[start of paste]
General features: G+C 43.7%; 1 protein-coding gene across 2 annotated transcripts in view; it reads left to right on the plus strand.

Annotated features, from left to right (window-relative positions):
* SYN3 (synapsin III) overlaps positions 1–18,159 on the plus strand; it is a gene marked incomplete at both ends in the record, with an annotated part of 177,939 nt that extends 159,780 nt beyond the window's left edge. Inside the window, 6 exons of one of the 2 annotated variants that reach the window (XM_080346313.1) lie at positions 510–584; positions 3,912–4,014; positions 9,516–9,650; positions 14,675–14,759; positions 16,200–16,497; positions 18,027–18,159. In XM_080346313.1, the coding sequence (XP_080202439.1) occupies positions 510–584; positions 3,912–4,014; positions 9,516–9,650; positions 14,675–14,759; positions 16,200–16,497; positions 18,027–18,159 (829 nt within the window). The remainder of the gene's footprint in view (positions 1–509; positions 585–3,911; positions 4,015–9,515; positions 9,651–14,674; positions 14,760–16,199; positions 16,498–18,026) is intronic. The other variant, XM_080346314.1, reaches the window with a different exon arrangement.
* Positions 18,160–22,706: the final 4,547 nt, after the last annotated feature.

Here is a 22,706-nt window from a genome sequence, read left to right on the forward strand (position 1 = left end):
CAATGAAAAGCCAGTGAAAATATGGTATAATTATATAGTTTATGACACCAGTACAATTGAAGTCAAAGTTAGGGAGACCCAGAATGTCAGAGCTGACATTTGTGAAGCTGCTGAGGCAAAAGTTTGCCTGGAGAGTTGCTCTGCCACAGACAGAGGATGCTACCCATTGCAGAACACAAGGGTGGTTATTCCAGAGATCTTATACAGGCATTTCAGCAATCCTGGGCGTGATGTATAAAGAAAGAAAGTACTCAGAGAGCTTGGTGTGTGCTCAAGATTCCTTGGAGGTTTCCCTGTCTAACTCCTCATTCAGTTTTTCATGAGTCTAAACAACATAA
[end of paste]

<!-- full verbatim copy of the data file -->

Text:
General features: G+C 43.7%; 1 protein-coding gene across 2 annotated transcripts in view; it reads left to right on the plus strand.

Annotated features, from left to right (window-relative positions):
* SYN3 (synapsin III) overlaps positions 1–18,159 on the plus strand; it is a gene marked incomplete at both ends in the record, with an annotated part of 177,939 nt that extends 159,780 nt beyond the window's left edge. Inside the window, 6 exons of one of the 2 annotated variants that reach the window (XM_080346313.1) lie at positions 510–584; positions 3,912–4,014; positions 9,516–9,650; positions 14,675–14,759; positions 16,200–16,497; positions 18,027–18,159. In XM_080346313.1, the coding sequence (XP_080202439.1) occupies positions 510–584; positions 3,912–4,014; positions 9,516–9,650; positions 14,675–14,759; positions 16,200–16,497; positions 18,027–18,159 (829 nt within the window). The remainder of the gene's footprint in view (positions 1–509; positions 585–3,911; positions 4,015–9,515; positions 9,651–14,674; positions 14,760–16,199; positions 16,498–18,026) is intronic. The other variant, XM_080346314.1, reaches the window with a different exon arrangement.
* Positions 18,160–22,706: the final 4,547 nt, after the last annotated feature.

Here is a 22,706-nt window from a genome sequence, read left to right on the forward strand (position 1 = left end):
CAATGAAAAGCCAGTGAAAATATGGTATAATTATATAGTTTATGACACCAGTACAATTGAAGTCAAAGTTAGGGAGACCCAGAATGTCAGAGCTGACATTTGTGAAGCTGCTGAGGCAAAAGTTTGCCTGGAGAGTTGCTCTGCCACAGACAGAGGATGCTACCCATTGCAGAACACAAGGGTGGTTATTCCAGAGATCTTATACAGGCATTTCAGCAATCCTGGGCGTGATGTATAAAGAAAGAAAGTACTCAGAGAGCTTGGTGTGTGCTCAAGATTCCTTGGAGGTTTCCCTGTCTAACTCCTCATTCAGTTTTTCATGAGTCTAAACAACATAA